THE HQS WELLINGTON
I always think I know London quite well and central London especially so, but I am often caught out. So when I received an invitation from The Apostleship of the Sea to come and have drinks on board this vessel, moored on Victoria embankment, in exchange for listening to their report, I thought why not? I have a free evening, the weather is balmy, the evenings are long, and the organisation is one I support. I am full of admiration for anyone who can cope with life at sea, in a small crowded claustrophobic and the opposite of luxurious cabin, with the smell of fish or other cargo, and possibly other human beings, on a day to day or even month to month basis.
And then I realised: it’s a boat. floating on water. I am very afraid of water. That is an understatement. I can have a bath or even a shower, but the sight of a swimming pool makes me shudder and the sea has me trembling uncontrollably; rivers and lakes can be ok, unless there’s a wave – no matter how small, and then I become a juddering wreck.
But – I had accepted the invitation a few days ago, I was on my own, I would know no-one there, so it wouldn’t matter if I collapsed in a miserable heap, as no-one would recognise me.
I had left work very angry about something, and decided to walk it off as far as possible. It was warm and I really needed an icecream, but the one I like seems to be no longer available. So I trudged on and noticed a delightful hatshop in Earls Court Road. I walked in, had a little giggle to myself – some of the hats were very witty, and thentook the bus to south Kensington station.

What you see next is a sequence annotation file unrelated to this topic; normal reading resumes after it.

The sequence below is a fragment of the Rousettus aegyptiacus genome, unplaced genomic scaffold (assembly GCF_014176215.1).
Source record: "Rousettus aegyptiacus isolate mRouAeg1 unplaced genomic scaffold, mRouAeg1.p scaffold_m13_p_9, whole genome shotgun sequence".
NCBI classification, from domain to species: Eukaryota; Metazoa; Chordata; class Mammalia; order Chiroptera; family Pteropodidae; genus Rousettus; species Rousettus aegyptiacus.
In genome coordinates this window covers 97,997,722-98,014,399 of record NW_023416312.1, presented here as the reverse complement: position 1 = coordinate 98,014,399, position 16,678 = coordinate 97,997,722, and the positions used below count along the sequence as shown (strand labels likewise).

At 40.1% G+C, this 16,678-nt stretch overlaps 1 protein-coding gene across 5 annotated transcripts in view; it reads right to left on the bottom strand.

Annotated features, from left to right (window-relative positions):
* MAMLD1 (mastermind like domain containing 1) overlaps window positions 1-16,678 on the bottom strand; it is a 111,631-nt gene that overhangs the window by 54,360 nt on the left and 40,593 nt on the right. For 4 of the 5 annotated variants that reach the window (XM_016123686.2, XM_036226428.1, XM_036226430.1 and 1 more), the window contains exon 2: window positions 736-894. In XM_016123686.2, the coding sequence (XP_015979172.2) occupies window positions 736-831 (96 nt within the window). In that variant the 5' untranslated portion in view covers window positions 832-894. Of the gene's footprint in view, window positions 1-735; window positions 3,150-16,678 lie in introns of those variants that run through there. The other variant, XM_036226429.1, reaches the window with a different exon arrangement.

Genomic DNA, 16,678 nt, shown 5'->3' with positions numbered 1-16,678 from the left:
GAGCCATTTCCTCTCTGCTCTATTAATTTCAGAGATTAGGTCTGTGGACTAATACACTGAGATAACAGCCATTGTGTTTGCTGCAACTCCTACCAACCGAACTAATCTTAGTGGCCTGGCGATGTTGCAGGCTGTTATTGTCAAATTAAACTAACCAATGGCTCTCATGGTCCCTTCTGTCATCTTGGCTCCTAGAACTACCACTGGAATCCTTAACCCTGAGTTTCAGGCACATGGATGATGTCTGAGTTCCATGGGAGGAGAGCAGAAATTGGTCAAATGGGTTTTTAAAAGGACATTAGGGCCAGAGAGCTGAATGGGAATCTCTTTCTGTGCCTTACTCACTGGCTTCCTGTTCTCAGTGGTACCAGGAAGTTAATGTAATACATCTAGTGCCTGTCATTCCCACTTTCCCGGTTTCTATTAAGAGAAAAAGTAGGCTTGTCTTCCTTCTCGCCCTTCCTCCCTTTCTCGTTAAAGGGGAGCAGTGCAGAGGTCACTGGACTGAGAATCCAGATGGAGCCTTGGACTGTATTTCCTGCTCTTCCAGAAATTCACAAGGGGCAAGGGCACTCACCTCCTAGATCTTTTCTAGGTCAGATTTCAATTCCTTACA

A nightmare. It was five o’clock. Thousands of school children and tourist groups all trying to get on the same train. I waited. A couple of trains later I got off at Embankment – and there what should I see but this large boat, perched on the river just opposite Temple Gardens. I had literally never noticed it before, even though I have been here many times. I was a bit early so I had time to take in my surroundings. Mainly I needed to ascertain how I was going to board this vessel. First there were stone steps to get to the gangplank. I managed. Up and down, ever so carefully. Then I was greeted by a very jolly man, who told me where to go. Metal steps. Al moving. The tide was coming in and the ship was rolling. Not heavily. Not a force 9 gale. But rolling. I must have looked very green about the gills because a very nice elderly lady took one look at me and put out a helping hand. I said I was all right through gritted teeth, but held on to her for dear life. We boarded and received our badges. Then I had to find my way to the deck. The ship was heaving – or at least I imagined it was. More kind faces helped me on my way. Finally I reached the deck which was helpfully bedecked with chairs. I accepted a glass of wine, kept my feet apart sailor fashion and then thankfully sat down.
I managed to look behind me and take a photo of the view. The official photographer then took a photo of me, on my own. That felt very strange. Soon, however I was joined by a glamorous elderly couple who chatted away to me until one of their friends appeared. She was accompanied by her granddaughter and we all had to stand up to be introduced. I wasn’t at all sure about my sea-legs – everything was swaying – and no, I had not had too much to drink – and suddenly I realised I was ok!
I then managed to go down the beautiful carved and curved staircase to the lower deck for the presentation, where I discovered an old school friend and some people I knew from church. what a small world. However my desire for anonymity was not fulfilled and now I just had to be brave. Watching the presentation helped. we saw the dire conditions in which the seafarers lived and work and what they had to contend with. We listened to the people who helped and how devoted they were. it was a truly uplifting experience and one in which my real or imagined fears had no place. I left before I could be tempted to more drinks and canapés, feeling very humbled. Yet I still must have looked very wobbly as one of the hosts insisted on helping me off board.
I can’t say my phobia has gone, but I felt very pleased that I had come this far.